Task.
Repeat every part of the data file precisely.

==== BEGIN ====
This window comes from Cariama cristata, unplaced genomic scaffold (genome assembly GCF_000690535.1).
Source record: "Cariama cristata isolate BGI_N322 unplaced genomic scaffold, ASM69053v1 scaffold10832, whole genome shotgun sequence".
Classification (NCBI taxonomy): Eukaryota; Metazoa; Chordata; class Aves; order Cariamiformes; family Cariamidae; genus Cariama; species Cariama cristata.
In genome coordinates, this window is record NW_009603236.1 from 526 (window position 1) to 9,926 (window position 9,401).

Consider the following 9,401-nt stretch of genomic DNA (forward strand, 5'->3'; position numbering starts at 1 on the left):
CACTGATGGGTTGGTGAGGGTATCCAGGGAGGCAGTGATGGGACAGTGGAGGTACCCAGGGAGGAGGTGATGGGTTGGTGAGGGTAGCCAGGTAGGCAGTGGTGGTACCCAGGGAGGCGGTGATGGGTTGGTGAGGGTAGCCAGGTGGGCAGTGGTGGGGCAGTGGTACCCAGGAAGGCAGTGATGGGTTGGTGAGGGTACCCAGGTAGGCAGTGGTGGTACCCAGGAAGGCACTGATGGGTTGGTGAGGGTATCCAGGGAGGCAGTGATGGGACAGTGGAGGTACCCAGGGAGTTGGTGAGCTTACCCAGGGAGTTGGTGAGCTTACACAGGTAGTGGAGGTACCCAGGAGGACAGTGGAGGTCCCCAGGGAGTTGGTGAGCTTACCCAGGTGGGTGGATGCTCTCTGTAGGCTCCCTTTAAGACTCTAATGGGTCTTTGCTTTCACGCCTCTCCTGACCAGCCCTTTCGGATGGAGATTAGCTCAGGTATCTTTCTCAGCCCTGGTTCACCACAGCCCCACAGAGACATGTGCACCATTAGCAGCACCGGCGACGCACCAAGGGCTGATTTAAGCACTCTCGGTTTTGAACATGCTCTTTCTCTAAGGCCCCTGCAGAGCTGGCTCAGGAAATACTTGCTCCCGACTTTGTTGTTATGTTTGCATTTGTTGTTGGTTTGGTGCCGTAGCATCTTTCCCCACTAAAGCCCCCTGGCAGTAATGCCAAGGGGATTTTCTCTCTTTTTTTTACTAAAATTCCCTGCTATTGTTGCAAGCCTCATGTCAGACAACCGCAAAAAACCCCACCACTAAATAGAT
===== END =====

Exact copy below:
This window comes from Cariama cristata, unplaced genomic scaffold (genome assembly GCF_000690535.1).
Source record: "Cariama cristata isolate BGI_N322 unplaced genomic scaffold, ASM69053v1 scaffold10832, whole genome shotgun sequence".
Classification (NCBI taxonomy): Eukaryota; Metazoa; Chordata; class Aves; order Cariamiformes; family Cariamidae; genus Cariama; species Cariama cristata.
In genome coordinates, this window is record NW_009603236.1 from 526 (window position 1) to 9,926 (window position 9,401).

Consider the following 9,401-nt stretch of genomic DNA (forward strand, 5'->3'; position numbering starts at 1 on the left):
CACTGATGGGTTGGTGAGGGTATCCAGGGAGGCAGTGATGGGACAGTGGAGGTACCCAGGGAGGAGGTGATGGGTTGGTGAGGGTAGCCAGGTAGGCAGTGGTGGTACCCAGGGAGGCGGTGATGGGTTGGTGAGGGTAGCCAGGTGGGCAGTGGTGGGGCAGTGGTACCCAGGAAGGCAGTGATGGGTTGGTGAGGGTACCCAGGTAGGCAGTGGTGGTACCCAGGAAGGCACTGATGGGTTGGTGAGGGTATCCAGGGAGGCAGTGATGGGACAGTGGAGGTACCCAGGGAGTTGGTGAGCTTACCCAGGGAGTTGGTGAGCTTACACAGGTAGTGGAGGTACCCAGGAGGACAGTGGAGGTCCCCAGGGAGTTGGTGAGCTTACCCAGGTGGGTGGATGCTCTCTGTAGGCTCCCTTTAAGACTCTAATGGGTCTTTGCTTTCACGCCTCTCCTGACCAGCCCTTTCGGATGGAGATTAGCTCAGGTATCTTTCTCAGCCCTGGTTCACCACAGCCCCACAGAGACATGTGCACCATTAGCAGCACCGGCGACGCACCAAGGGCTGATTTAAGCACTCTCGGTTTTGAACATGCTCTTTCTCTAAGGCCCCTGCAGAGCTGGCTCAGGAAATACTTGCTCCCGACTTTGTTGTTATGTTTGCATTTGTTGTTGGTTTGGTGCCGTAGCATCTTTCCCCACTAAAGCCCCCTGGCAGTAATGCCAAGGGGATTTTCTCTCTTTTTTTTACTAAAATTCCCTGCTATTGTTGCAAGCCTCATGTCAGACAACCGCAAAAAACCCCACCACTAAATAGAT